After Life

We’ve been watching a lot of TV lately.  Who hasn’t?  When the workday ends, you’ve been reading from a computer screen for nine hours straight, and you’ve just taken your third walk of the day around your neighborhood, what the heck else are you going to do?

after-lifeI’m not sure you could call this a positive, but because of abundant TV sampling we’ve watched some shows that we probably wouldn’t have watched otherwise.  And, because of the high-volume exposure to the boob tube, I’ve also identified a core problem with me, as a TV viewer.  The problem is that, instead of simply enjoying a show, I always try to figure out what the creator of the show wants me to think about the main characters.  When I watched House, for example, I always wondered whether the creator of the show wanted me to grow to like the brilliant main character, or sympathize with him because of his bad leg, or think he was a colossal, egotistical jerk who would never have a friend like Wilson in real life.  Dr. House’s complex, multi-dimensional character (brilliantly played by Hugh Laurie) was one of the things that made that show a good watch in my book.

For most shows, figuring out how you’re supposed to react to a character isn’t a problem, because most shows are written so that it’s quickly apparent that a particular character is supposed to funny, or repellent, or heroic, or whatever.  It’s pretty rare for a show to leave that central issue ambiguous, where the creators are comfortable with different viewers, perhaps, reacting to a particular character in different ways.

After Life is one of those rare shows.  Written and created by, and starring, Ricky Gervais, it features a main character, Tony, who is one of those ambiguous characters.  He’s obsessed with watching highly personal videos of his life with his wife, now dead of cancer, and has been toying with the idea of killing himself because her death makes him so sad.  That’s pretty sympathetic, but a lot of the videos that he watches reveal him to be a kind of annoying prankster and a bit of a jerk.  (His wife, on the other hand, seems like a real saint to laugh, for example, when he sets off an air horn while she’s sleeping.)  He’s a colossal jerk with some people, for no readily apparent reason, and a nice, supportive guy to others.  He’s ridiculously mean to people who wouldn’t challenge him, but won’t say boo to the world’s worst therapist who’s supposed to be helping him deal with his grief.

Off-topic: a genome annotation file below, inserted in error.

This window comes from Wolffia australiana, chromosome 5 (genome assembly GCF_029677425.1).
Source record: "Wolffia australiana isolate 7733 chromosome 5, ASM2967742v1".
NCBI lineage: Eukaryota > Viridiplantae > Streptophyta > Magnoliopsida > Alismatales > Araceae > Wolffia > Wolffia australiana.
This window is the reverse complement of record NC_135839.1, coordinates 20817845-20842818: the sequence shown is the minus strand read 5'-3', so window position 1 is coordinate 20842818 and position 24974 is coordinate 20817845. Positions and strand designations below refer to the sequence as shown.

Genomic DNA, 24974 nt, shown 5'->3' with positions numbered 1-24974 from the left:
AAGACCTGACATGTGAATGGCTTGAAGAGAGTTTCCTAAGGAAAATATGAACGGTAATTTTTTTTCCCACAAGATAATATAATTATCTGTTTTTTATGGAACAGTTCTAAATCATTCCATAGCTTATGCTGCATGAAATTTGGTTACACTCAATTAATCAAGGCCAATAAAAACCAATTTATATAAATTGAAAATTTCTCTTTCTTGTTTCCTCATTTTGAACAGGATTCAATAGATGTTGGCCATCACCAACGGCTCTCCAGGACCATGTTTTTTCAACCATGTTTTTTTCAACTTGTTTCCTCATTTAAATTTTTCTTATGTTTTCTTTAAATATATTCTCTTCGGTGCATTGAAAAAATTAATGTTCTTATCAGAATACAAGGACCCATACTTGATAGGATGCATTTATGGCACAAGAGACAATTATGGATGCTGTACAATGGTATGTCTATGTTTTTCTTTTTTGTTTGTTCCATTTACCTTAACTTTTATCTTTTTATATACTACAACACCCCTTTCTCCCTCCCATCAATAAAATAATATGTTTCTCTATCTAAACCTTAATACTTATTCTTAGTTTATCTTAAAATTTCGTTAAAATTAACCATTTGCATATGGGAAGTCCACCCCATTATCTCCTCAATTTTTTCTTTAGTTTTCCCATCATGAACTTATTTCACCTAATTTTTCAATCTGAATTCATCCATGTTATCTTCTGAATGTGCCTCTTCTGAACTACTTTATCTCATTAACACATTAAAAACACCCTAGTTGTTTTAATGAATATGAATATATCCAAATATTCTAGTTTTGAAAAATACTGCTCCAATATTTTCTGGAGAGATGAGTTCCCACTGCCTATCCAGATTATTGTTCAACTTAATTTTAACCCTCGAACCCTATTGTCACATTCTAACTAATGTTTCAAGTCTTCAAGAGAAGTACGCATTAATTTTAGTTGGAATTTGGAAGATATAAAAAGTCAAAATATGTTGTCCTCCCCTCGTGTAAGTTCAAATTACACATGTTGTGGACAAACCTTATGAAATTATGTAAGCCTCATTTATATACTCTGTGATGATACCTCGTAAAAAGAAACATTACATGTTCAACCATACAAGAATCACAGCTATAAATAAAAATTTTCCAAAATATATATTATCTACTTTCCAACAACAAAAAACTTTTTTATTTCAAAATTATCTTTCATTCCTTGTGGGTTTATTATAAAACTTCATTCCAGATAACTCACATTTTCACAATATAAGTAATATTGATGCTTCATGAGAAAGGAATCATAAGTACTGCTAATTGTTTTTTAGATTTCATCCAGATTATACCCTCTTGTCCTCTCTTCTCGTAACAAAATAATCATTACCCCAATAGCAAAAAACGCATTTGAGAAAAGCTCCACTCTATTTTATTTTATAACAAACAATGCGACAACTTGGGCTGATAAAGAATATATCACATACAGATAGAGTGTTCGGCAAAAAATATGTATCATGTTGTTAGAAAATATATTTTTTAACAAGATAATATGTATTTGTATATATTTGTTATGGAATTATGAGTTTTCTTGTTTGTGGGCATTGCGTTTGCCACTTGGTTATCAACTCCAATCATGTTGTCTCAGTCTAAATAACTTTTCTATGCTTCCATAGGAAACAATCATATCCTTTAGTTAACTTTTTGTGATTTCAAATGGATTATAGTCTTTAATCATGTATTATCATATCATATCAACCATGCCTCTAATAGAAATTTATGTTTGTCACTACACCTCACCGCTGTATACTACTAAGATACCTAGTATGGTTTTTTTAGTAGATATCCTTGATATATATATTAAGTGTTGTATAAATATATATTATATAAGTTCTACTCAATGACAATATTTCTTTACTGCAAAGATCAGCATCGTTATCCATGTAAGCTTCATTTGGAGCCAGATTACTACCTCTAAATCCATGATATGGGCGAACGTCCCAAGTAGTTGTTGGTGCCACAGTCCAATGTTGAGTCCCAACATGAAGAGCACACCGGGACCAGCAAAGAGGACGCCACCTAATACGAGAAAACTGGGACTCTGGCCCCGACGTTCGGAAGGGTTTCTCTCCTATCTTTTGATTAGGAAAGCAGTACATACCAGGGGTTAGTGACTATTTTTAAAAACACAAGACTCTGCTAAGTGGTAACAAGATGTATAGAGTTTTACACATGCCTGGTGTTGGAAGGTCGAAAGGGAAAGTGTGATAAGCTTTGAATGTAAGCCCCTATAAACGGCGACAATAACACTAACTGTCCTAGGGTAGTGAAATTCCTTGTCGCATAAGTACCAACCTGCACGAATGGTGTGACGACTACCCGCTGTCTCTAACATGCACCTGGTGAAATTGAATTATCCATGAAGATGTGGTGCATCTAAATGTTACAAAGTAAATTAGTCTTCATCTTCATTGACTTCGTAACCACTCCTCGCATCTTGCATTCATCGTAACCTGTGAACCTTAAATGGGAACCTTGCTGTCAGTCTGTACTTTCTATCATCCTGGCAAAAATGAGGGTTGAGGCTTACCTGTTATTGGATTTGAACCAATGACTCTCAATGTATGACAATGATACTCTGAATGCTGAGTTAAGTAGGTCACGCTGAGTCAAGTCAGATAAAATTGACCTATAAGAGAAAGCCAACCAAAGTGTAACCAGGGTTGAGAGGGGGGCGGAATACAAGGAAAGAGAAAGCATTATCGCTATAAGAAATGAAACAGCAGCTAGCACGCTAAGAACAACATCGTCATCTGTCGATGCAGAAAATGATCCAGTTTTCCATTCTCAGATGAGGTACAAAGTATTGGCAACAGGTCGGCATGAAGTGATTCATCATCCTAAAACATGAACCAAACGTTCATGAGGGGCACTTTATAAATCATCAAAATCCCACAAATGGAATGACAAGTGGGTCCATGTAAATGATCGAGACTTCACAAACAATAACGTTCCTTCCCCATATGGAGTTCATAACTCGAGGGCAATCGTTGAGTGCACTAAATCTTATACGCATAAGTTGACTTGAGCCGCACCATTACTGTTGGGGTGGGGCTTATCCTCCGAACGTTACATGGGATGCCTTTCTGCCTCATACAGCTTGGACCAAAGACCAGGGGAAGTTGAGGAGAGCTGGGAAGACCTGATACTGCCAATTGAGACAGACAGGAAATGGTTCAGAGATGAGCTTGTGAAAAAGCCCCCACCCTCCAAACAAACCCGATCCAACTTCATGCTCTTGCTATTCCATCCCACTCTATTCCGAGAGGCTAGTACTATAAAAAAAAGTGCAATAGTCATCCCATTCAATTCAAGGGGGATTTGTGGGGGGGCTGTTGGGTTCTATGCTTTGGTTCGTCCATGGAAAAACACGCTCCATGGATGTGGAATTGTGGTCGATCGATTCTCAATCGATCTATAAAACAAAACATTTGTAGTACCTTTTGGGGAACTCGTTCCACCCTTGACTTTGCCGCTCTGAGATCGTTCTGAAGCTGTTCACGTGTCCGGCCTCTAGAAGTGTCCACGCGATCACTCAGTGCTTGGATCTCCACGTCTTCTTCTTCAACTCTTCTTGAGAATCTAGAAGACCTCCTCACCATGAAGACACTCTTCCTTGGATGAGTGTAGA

So, what are we supposed to think of this guy?  Dismiss him as a weepy sad sack who just can’t move on?  Feel sorry for him because he’s so totally distraught?  Think he’s funny because of his witty snark?  View him as a jackass who’s just pushing away most of the people who are trying to help him?  Decide he can’t be all bad because he’s got a great dog that he obviously cares about, and anybody who’s got a relationship like that with a dog must have some redeeming qualities?  The perspective on Tony keeps shifting.

It’s worth watching.

Last House

Tonight Fox will air the last episode of House.  It will be a two-hour finale, and then the show will be relegated to The Happy Land of Perpetual TV Reruns.

Kish and I have watched House, faithfully, from the beginning of the first season until tonight’s end.  I don’t know how many TV shows I can say that about.  Cheers was one; I’m not sure there have been any others.  Not many long-running shows can hold my interest from beginning to end.  Often they become rote and predictable, or they take a turn for the worse, or I just lose interest.

One reason House is the rare exception is that the show has maintained a high quality level throughout its run while at the same time staying true to its core premise and themes.  Dr. Gregory House, that brilliant diagnostician who has a predictable “Eureka!” moment just about every episode, has remained a broken, deeply disturbed, drug-popping jerk who can’t maintain a normal human relationship.  The show’s creators haven’t married him off, or had him adopt a child, or required him to take some other out-of-character step to try to boost ratings or keep the show “fresh.”  I respect that, and I also respect that star Hugh Laurie and the creative brain trust of House have decided to call it quits while the show is still on top.  There is nothing more painful than a TV show — or a professional athlete — that stays on until it is well past its prime.

I’ll miss House, but I’ll look forward to seeing the awesomely talented Hugh Laurie in other roles that allow him to stretch his acting abilities.  Right now, I’m just hoping that the last show of this terrific series doesn’t fall prey to the disastrous finale syndrome that has caused other legendary shows to end with an embarrassing whimper rather than a well-deserved bang.

House’s End

Hugh Laurie and David Shore, the main creative forces behind the TV drama House, have announced that the series will end this year — after eight years of putting the acerbic, misanthropic Dr. Gregory House into every imaginable situation and seeing him solve every imaginable diagnostic problem.